Print Edition | Issue 180
By the end of a violent day marked with blood and death in the besieged city of Douma in Damascus Suburbs, staff of Bytul-Hikma library in collaboration with “Youth towards Islamic Society”, launched a second book fair in the besieged Ghouta (Suburbs), entitled “Book and Spring II”, on Tuesday, July 28.
The motive to re-organize a second book fair in the area, according to Hiba, is to motivate people to read and think despite all Assad attempts to deprive them of that, amid a war that spreads none but ignorance.
Hiba, a member of Bytul-Hikma board of directors, added “education is our only salvation. This is what we’d like to convey through the book fair”.
Similarly, Jihad, a member of “Youth towards Islamic Society”, believes that “a book fair is one of the essential means to raise awareness and to address the difficulties and obstacles to education the entire generation in Ghouta face”, noting the importance of reading, especially that it is a means to “compensate for the education they’ve missed”.
Managers of the book fair recently received additional support from “The Day After” enabling them to further reduce prices. “We competitively priced books; discounts reach 50% of the books’ original price we paid for, so that books are affordable to the general public here”, said Jihad.
What distinguishes this year’s fair from last year’s is replacing the natural flower and plant fair with a “Flowers of Intellect”, as Jihad said because “flowers blooming today are people’s ideas and creativities. Thus, the book fair is held along with temporary display of paintings, architectural designs, and short stories competing in a contest announced about a month ago”.
The deteriorating security situation in Ghouta has posed a challenge to the library’s team, to the work and to the visitors of the fair, according to Sana, member of the board of directors. “In addition to security concerns and difficulties in generating power, siege is challenging us in another way. Not many books are available in Ghouta; moreover, people burn books as a fuel for heat or cooking”, said Sana “however, we’ve contacted owners of bookshops and librarians to secure additional books for the fair, and we’ve managed to meet the people’s expectations”.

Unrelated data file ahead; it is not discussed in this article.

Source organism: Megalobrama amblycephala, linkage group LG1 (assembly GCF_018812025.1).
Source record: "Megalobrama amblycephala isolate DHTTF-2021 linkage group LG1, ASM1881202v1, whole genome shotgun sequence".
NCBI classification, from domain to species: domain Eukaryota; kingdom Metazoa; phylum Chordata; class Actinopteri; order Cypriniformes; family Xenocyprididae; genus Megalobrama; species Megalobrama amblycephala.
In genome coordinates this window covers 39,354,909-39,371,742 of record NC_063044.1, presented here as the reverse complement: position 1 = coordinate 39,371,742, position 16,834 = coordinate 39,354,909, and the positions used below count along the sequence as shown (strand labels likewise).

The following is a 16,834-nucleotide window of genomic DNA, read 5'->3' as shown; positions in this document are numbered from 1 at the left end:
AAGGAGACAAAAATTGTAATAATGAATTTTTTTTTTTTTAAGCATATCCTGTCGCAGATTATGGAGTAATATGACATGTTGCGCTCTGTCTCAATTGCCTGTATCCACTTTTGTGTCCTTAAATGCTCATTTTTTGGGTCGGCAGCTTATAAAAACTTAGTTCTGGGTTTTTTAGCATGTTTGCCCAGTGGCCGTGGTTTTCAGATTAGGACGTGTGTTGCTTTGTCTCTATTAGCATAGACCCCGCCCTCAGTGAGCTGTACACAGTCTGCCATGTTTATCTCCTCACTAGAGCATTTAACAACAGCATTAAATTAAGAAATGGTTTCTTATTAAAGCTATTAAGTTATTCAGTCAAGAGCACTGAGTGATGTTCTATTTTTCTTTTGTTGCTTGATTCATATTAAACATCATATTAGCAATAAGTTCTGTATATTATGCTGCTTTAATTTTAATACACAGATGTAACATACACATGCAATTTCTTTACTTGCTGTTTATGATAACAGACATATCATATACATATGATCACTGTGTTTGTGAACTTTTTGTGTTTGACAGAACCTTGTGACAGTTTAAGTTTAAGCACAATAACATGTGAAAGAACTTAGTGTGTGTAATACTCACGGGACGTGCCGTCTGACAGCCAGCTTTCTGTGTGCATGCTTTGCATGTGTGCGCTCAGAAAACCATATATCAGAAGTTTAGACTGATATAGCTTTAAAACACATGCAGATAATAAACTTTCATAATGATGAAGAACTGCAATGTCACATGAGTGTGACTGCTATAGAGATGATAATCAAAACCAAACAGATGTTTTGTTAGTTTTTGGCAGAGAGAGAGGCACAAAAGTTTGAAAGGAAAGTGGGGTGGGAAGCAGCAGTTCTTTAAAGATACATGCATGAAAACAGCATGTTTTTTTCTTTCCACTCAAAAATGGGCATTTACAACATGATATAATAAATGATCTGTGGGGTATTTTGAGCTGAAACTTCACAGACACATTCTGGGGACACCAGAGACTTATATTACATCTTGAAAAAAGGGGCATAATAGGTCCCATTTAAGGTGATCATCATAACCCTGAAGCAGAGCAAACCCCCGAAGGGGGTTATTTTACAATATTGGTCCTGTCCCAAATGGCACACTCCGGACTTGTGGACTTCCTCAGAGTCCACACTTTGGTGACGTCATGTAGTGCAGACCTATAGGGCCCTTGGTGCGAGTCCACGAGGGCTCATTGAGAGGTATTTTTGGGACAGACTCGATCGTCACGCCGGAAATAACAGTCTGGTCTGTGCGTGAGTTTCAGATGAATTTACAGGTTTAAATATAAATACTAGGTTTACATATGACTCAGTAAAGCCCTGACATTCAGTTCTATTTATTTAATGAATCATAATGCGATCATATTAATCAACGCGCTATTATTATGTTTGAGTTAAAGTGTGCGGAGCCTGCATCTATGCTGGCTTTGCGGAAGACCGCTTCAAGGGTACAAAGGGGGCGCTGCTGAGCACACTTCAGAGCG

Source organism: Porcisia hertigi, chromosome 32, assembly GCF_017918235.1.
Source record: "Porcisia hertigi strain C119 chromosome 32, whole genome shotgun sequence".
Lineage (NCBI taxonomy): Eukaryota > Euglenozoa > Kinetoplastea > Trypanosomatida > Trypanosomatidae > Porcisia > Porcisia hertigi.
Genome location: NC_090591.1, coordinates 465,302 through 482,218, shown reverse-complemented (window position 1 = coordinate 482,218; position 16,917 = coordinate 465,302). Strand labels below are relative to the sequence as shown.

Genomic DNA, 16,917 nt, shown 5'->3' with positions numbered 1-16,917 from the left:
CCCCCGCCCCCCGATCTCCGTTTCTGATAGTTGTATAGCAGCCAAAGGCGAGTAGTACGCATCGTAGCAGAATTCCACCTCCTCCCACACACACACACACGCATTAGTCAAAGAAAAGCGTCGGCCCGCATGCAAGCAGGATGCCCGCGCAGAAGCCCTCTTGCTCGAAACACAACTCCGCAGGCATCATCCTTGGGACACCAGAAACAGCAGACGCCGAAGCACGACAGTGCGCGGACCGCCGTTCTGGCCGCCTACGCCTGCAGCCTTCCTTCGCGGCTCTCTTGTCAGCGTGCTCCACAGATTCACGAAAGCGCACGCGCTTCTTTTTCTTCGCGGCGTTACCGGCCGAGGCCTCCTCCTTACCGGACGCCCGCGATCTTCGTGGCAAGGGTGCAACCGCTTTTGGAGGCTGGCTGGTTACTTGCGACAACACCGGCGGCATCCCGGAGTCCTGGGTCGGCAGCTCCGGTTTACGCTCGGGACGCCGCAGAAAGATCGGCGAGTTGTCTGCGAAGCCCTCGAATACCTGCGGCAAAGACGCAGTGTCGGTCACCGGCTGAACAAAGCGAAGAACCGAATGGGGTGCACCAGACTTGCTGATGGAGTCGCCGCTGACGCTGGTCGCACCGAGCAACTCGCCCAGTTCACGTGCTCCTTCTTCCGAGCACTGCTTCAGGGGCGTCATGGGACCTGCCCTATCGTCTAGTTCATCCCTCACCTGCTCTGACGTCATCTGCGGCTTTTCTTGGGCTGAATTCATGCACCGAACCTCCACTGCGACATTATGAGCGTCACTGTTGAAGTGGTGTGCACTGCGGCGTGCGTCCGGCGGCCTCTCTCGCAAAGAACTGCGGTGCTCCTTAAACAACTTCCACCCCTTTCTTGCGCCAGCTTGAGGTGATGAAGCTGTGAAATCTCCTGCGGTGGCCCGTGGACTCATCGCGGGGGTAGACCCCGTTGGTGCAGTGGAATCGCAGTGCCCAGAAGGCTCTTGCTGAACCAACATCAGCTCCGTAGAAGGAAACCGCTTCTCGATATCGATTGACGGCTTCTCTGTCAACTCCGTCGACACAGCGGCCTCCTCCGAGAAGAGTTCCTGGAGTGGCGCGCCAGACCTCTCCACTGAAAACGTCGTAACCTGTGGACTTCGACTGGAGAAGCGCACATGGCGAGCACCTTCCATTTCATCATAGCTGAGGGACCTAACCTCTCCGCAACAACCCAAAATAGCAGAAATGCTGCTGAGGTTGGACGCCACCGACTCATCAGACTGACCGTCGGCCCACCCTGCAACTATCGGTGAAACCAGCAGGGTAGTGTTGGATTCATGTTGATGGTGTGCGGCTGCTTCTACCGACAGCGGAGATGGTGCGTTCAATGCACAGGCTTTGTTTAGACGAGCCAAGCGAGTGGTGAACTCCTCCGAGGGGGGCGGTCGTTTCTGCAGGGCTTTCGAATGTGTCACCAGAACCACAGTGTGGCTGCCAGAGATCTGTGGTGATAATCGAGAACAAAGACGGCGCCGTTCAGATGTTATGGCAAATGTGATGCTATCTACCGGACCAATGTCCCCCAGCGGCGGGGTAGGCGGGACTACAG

The contest captured people’s attention as well, and the items displayed are appreciated by the visitors, said Ms. Sana; however, participation in the contest was not as popular as expected, due to stress and lack of safety and sense of settlement.
Hiba attributed the limited participation to people’s concerns about making their living. “People are currently concerned about making a living more than anything else; besides this type of contests is new to them. Yet I believe that to persist in promoting similar ideas will gradually affect our society positively”.
“Challenging siege and holding such activates is a success in itself” said a visitor of the fair, who preferred anonymity, “The books are very rich and diverse compared to the war and siege we live under”.
The visitor who works as teacher in the besieged city, noted it is not only food supplies they are deprived of; “the regime has prevented educational materials as well”.
Some may doubt how the besieged people who barely make enough to earn their bread are willing or eager to read, but the teacher believes otherwise. “During wars we need to bring art and creativity into focus; organizers of the fair and of the contest have succeeded in doing so”, said the teacher lauding the “creative” and “artistic” design of the place. “It shows deep appreciation of books and their value. The fair is beautiful in every way; beauty amid the ugliness of war is a virtue”.